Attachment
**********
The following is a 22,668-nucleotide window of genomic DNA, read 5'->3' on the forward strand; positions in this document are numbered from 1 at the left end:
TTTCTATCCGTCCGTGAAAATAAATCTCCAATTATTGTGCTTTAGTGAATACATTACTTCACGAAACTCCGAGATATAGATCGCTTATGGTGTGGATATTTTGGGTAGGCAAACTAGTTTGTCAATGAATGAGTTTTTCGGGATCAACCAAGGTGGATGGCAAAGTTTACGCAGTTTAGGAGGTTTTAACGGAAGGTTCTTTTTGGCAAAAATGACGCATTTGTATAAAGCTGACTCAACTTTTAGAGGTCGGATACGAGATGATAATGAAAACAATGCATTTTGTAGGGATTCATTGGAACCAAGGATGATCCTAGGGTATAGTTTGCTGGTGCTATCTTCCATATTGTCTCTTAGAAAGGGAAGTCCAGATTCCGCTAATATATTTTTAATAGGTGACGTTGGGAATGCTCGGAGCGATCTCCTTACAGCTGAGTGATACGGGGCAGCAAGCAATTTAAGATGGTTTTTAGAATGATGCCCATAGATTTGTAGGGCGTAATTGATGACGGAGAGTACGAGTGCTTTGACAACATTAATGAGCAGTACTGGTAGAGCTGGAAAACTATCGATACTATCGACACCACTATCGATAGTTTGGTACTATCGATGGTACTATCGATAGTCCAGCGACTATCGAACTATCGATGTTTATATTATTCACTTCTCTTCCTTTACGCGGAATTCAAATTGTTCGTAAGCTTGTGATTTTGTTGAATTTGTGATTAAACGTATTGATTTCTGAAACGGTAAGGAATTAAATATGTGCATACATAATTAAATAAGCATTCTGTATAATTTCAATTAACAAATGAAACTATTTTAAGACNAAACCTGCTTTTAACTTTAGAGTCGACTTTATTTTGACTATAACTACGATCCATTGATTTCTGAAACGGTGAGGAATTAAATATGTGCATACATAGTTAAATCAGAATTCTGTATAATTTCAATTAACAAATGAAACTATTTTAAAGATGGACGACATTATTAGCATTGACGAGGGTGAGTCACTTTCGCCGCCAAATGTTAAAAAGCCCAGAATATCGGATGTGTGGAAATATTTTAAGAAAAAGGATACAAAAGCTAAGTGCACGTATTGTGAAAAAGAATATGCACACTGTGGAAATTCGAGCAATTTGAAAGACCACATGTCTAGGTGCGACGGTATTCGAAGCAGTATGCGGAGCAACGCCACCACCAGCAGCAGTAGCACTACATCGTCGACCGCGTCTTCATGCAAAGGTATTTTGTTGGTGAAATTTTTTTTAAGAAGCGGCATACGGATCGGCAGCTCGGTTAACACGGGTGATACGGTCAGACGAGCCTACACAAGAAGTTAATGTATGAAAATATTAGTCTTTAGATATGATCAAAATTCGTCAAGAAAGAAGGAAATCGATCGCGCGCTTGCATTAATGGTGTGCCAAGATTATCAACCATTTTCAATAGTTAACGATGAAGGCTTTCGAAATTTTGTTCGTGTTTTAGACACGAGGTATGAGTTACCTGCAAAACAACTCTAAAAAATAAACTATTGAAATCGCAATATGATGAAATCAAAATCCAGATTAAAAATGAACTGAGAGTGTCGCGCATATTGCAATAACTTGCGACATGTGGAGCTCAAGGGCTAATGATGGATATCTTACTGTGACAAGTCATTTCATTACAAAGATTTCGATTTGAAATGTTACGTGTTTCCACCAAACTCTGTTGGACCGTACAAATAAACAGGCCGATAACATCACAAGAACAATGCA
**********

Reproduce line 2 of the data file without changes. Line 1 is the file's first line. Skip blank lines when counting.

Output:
TTTCTATCCGTCCGTGAAAATAAATCTCCAATTATTGTGCTTTAGTGAATACATTACTTCACGAAACTCCGAGATATAGATCGCTTATGGTGTGGATATTTTGGGTAGGCAAACTAGTTTGTCAATGAATGAGTTTTTCGGGATCAACCAAGGTGGATGGCAAAGTTTACGCAGTTTAGGAGGTTTTAACGGAAGGTTCTTTTTGGCAAAAATGACGCATTTGTATAAAGCTGACTCAACTTTTAGAGGTCGGATACGAGATGATAATGAAAACAATGCATTTTGTAGGGATTCATTGGAACCAAGGATGATCCTAGGGTATAGTTTGCTGGTGCTATCTTCCATATTGTCTCTTAGAAAGGGAAGTCCAGATTCCGCTAATATATTTTTAATAGGTGACGTTGGGAATGCTCGGAGCGATCTCCTTACAGCTGAGTGATACGGGGCAGCAAGCAATTTAAGATGGTTTTTAGAATGATGCCCATAGATTTGTAGGGCGTAATTGATGACGGAGAGTACGAGTGCTTTGACAACATTAATGAGCAGTACTGGTAGAGCTGGAAAACTATCGATACTATCGACACCACTATCGATAGTTTGGTACTATCGATGGTACTATCGATAGTCCAGCGACTATCGAACTATCGATGTTTATATTATTCACTTCTCTTCCTTTACGCGGAATTCAAATTGTTCGTAAGCTTGTGATTTTGTTGAATTTGTGATTAAACGTATTGATTTCTGAAACGGTAAGGAATTAAATATGTGCATACATAATTAAATAAGCATTCTGTATAATTTCAATTAACAAATGAAACTATTTTAAGACNAAACCTGCTTTTAACTTTAGAGTCGACTTTATTTTGACTATAACTACGATCCATTGATTTCTGAAACGGTGAGGAATTAAATATGTGCATACATAGTTAAATCAGAATTCTGTATAATTTCAATTAACAAATGAAACTATTTTAAAGATGGACGACATTATTAGCATTGACGAGGGTGAGTCACTTTCGCCGCCAAATGTTAAAAAGCCCAGAATATCGGATGTGTGGAAATATTTTAAGAAAAAGGATACAAAAGCTAAGTGCACGTATTGTGAAAAAGAATATGCACACTGTGGAAATTCGAGCAATTTGAAAGACCACATGTCTAGGTGCGACGGTATTCGAAGCAGTATGCGGAGCAACGCCACCACCAGCAGCAGTAGCACTACATCGTCGACCGCGTCTTCATGCAAAGGTATTTTGTTGGTGAAATTTTTTTTAAGAAGCGGCATACGGATCGGCAGCTCGGTTAACACGGGTGATACGGTCAGACGAGCCTACACAAGAAGTTAATGTATGAAAATATTAGTCTTTAGATATGATCAAAATTCGTCAAGAAAGAAGGAAATCGATCGCGCGCTTGCATTAATGGTGTGCCAAGATTATCAACCATTTTCAATAGTTAACGATGAAGGCTTTCGAAATTTTGTTCGTGTTTTAGACACGAGGTATGAGTTACCTGCAAAACAACTCTAAAAAATAAACTATTGAAATCGCAATATGATGAAATCAAAATCCAGATTAAAAATGAACTGAGAGTGTCGCGCATATTGCAATAACTTGCGACATGTGGAGCTCAAGGGCTAATGATGGATATCTTACTGTGACAAGTCATTTCATTACAAAGATTTCGATTTGAAATGTTACGTGTTTCCACCAAACTCTGTTGGACCGTACAAATAAACAGGCCGATAACATCACAAGAACAATGCA